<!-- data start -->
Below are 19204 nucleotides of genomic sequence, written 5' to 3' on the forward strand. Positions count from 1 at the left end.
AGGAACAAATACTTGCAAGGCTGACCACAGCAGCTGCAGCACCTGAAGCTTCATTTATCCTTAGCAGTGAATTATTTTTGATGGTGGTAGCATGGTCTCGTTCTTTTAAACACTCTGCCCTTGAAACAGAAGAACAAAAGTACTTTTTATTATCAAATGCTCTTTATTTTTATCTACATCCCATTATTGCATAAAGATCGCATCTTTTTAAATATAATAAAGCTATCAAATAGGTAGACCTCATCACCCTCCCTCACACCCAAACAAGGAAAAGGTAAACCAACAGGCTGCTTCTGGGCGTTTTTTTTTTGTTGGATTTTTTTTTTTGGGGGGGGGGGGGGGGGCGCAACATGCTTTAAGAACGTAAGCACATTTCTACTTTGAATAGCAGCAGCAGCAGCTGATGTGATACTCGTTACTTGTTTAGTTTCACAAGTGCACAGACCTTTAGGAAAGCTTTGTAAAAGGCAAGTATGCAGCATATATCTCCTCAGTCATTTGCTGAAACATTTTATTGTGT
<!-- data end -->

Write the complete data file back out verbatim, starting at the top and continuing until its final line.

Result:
Below are 19204 nucleotides of genomic sequence, written 5' to 3' on the forward strand. Positions count from 1 at the left end.
AGGAACAAATACTTGCAAGGCTGACCACAGCAGCTGCAGCACCTGAAGCTTCATTTATCCTTAGCAGTGAATTATTTTTGATGGTGGTAGCATGGTCTCGTTCTTTTAAACACTCTGCCCTTGAAACAGAAGAACAAAAGTACTTTTTATTATCAAATGCTCTTTATTTTTATCTACATCCCATTATTGCATAAAGATCGCATCTTTTTAAATATAATAAAGCTATCAAATAGGTAGACCTCATCACCCTCCCTCACACCCAAACAAGGAAAAGGTAAACCAACAGGCTGCTTCTGGGCGTTTTTTTTTTGTTGGATTTTTTTTTTTGGGGGGGGGGGGGGGGGCGCAACATGCTTTAAGAACGTAAGCACATTTCTACTTTGAATAGCAGCAGCAGCAGCTGATGTGATACTCGTTACTTGTTTAGTTTCACAAGTGCACAGACCTTTAGGAAAGCTTTGTAAAAGGCAAGTATGCAGCATATATCTCCTCAGTCATTTGCTGAAACATTTTATTGTGT